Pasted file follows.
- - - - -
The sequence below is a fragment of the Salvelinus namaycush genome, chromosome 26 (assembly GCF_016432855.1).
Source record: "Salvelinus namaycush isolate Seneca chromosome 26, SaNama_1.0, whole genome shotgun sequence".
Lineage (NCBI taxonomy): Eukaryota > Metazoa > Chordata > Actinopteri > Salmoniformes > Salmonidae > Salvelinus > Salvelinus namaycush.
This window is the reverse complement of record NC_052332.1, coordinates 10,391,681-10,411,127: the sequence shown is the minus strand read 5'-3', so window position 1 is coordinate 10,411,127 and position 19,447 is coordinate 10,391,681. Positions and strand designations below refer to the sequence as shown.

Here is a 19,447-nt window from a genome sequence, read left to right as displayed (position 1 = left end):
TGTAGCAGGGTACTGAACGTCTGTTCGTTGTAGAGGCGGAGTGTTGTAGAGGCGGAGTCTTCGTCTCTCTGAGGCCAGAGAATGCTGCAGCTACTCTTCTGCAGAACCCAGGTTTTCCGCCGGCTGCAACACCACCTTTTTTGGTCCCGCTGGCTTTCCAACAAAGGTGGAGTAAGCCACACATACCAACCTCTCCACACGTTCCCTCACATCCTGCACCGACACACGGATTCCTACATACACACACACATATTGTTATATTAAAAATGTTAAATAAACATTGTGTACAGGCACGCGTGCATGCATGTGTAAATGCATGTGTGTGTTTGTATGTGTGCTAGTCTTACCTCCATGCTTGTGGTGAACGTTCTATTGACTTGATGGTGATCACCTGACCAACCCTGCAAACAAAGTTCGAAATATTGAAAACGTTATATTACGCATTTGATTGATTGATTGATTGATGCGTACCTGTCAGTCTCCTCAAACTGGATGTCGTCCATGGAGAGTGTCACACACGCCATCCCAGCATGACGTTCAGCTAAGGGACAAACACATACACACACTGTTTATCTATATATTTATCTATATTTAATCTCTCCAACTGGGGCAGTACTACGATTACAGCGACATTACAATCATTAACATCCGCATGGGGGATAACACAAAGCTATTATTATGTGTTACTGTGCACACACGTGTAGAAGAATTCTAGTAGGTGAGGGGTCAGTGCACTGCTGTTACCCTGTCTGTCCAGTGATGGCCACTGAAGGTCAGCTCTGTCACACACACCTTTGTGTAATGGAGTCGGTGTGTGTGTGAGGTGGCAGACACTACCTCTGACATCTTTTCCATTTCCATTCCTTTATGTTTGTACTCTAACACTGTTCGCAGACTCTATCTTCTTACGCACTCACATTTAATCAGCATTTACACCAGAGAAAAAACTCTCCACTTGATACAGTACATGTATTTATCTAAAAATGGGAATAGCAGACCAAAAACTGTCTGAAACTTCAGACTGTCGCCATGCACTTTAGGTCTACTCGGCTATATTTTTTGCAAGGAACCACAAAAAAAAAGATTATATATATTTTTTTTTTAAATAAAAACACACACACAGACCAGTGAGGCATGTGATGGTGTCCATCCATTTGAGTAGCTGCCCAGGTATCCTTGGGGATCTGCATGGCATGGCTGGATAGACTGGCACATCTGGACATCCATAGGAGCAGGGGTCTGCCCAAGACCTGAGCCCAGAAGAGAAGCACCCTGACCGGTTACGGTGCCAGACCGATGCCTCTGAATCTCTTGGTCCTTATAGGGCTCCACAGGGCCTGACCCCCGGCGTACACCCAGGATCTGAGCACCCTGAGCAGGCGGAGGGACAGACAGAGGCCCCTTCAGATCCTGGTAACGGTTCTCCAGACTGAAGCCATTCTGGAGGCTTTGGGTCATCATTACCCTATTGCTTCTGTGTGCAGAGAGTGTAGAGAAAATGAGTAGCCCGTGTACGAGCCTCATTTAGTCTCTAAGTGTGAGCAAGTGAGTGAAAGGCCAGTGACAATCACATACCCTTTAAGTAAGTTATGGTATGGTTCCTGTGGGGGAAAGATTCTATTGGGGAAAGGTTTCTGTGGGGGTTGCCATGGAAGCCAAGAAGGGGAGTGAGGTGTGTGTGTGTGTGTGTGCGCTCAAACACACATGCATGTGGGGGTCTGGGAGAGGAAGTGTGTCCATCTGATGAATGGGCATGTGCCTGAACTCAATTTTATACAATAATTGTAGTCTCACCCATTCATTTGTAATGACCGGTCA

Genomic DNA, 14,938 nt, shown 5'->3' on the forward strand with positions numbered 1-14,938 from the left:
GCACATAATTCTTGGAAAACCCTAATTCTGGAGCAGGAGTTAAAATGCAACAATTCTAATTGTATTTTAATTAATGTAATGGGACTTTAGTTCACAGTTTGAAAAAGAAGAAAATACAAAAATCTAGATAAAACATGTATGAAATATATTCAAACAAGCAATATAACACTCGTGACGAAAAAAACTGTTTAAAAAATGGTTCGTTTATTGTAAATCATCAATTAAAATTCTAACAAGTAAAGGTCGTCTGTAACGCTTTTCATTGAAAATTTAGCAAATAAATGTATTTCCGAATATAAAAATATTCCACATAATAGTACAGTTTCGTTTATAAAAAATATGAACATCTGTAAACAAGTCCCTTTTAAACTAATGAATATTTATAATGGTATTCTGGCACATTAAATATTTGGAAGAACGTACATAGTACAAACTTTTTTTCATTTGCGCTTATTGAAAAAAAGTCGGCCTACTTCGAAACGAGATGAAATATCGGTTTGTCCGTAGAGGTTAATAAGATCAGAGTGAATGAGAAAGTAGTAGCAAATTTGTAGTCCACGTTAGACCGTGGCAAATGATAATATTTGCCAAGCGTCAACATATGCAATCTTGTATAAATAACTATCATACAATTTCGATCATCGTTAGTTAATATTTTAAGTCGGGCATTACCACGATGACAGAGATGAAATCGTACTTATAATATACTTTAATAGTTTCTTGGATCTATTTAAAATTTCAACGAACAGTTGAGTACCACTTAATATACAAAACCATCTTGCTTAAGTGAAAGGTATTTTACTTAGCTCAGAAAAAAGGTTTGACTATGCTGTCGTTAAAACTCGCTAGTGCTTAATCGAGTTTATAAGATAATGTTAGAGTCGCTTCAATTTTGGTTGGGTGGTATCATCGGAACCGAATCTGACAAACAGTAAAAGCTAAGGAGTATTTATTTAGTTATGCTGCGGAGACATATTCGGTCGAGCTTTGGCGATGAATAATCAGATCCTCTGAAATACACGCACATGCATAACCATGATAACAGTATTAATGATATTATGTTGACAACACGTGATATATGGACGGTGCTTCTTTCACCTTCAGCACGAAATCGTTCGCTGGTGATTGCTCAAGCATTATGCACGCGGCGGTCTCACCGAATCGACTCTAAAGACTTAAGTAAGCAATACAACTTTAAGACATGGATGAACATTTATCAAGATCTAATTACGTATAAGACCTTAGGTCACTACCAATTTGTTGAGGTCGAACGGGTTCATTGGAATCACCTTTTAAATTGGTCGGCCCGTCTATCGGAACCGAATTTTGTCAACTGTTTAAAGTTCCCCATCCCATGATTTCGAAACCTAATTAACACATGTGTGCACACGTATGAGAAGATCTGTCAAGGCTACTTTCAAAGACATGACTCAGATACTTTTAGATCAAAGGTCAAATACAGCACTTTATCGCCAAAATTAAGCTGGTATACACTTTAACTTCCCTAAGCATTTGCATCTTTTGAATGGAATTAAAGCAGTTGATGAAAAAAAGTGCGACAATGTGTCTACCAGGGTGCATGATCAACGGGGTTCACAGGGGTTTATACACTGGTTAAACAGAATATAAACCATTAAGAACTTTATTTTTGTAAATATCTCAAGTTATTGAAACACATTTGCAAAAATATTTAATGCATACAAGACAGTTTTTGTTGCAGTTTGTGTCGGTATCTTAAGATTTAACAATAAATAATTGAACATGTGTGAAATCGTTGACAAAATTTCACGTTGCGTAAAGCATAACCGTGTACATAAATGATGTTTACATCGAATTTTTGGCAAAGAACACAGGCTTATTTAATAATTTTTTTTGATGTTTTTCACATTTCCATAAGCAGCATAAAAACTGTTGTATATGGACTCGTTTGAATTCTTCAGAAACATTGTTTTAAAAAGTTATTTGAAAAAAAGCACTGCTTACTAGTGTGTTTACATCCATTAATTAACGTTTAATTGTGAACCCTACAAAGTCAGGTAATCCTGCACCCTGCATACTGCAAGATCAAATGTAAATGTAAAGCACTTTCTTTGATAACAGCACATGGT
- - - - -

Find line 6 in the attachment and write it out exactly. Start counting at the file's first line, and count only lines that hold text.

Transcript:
TGTAGCAGGGTACTGAACGTCTGTTCGTTGTAGAGGCGGAGTGTTGTAGAGGCGGAGTCTTCGTCTCTCTGAGGCCAGAGAATGCTGCAGCTACTCTTCTGCAGAACCCAGGTTTTCCGCCGGCTGCAACACCACCTTTTTTGGTCCCGCTGGCTTTCCAACAAAGGTGGAGTAAGCCACACATACCAACCTCTCCACACGTTCCCTCACATCCTGCACCGACACACGGATTCCTACATACACACACACATATTGTTATATTAAAAATGTTAAATAAACATTGTGTACAGGCACGCGTGCATGCATGTGTAAATGCATGTGTGTGTTTGTATGTGTGCTAGTCTTACCTCCATGCTTGTGGTGAACGTTCTATTGACTTGATGGTGATCACCTGACCAACCCTGCAAACAAAGTTCGAAATATTGAAAACGTTATATTACGCATTTGATTGATTGATTGATTGATGCGTACCTGTCAGTCTCCTCAAACTGGATGTCGTCCATGGAGAGTGTCACACACGCCATCCCAGCATGACGTTCAGCTAAGGGACAAACACATACACACACTGTTTATCTATATATTTATCTATATTTAATCTCTCCAACTGGGGCAGTACTACGATTACAGCGACATTACAATCATTAACATCCGCATGGGGGATAACACAAAGCTATTATTATGTGTTACTGTGCACACACGTGTAGAAGAATTCTAGTAGGTGAGGGGTCAGTGCACTGCTGTTACCCTGTCTGTCCAGTGATGGCCACTGAAGGTCAGCTCTGTCACACACACCTTTGTGTAATGGAGTCGGTGTGTGTGTGAGGTGGCAGACACTACCTCTGACATCTTTTCCATTTCCATTCCTTTATGTTTGTACTCTAACACTGTTCGCAGACTCTATCTTCTTACGCACTCACATTTAATCAGCATTTACACCAGAGAAAAAACTCTCCACTTGATACAGTACATGTATTTATCTAAAAATGGGAATAGCAGACCAAAAACTGTCTGAAACTTCAGACTGTCGCCATGCACTTTAGGTCTACTCGGCTATATTTTTTGCAAGGAACCACAAAAAAAAAGATTATATATATTTTTTTTTTAAATAAAAACACACACACAGACCAGTGAGGCATGTGATGGTGTCCATCCATTTGAGTAGCTGCCCAGGTATCCTTGGGGATCTGCATGGCATGGCTGGATAGACTGGCACATCTGGACATCCATAGGAGCAGGGGTCTGCCCAAGACCTGAGCCCAGAAGAGAAGCACCCTGACCGGTTACGGTGCCAGACCGATGCCTCTGAATCTCTTGGTCCTTATAGGGCTCCACAGGGCCTGACCCCCGGCGTACACCCAGGATCTGAGCACCCTGAGCAGGCGGAGGGACAGACAGAGGCCCCTTCAGATCCTGGTAACGGTTCTCCAGACTGAAGCCATTCTGGAGGCTTTGGGTCATCATTACCCTATTGCTTCTGTGTGCAGAGAGTGTAGAGAAAATGAGTAGCCCGTGTACGAGCCTCATTTAGTCTCTAAGTGTGAGCAAGTGAGTGAAAGGCCAGTGACAATCACATACCCTTTAAGTAAGTTATGGTATGGTTCCTGTGGGGGAAAGATTCTATTGGGGAAAGGTTTCTGTGGGGGTTGCCATGGAAGCCAAGAAGGGGAGTGAGGTGTGTGTGTGTGTGTGTGCGCTCAAACACACATGCATGTGGGGGTCTGGGAGAGGAAGTGTGTCCATCTGATGAATGGGCATGTGCCTGAACTCAATTTTATACAATAATTGTAGTCTCACCCATTCATTTGTAATGACCGGTCA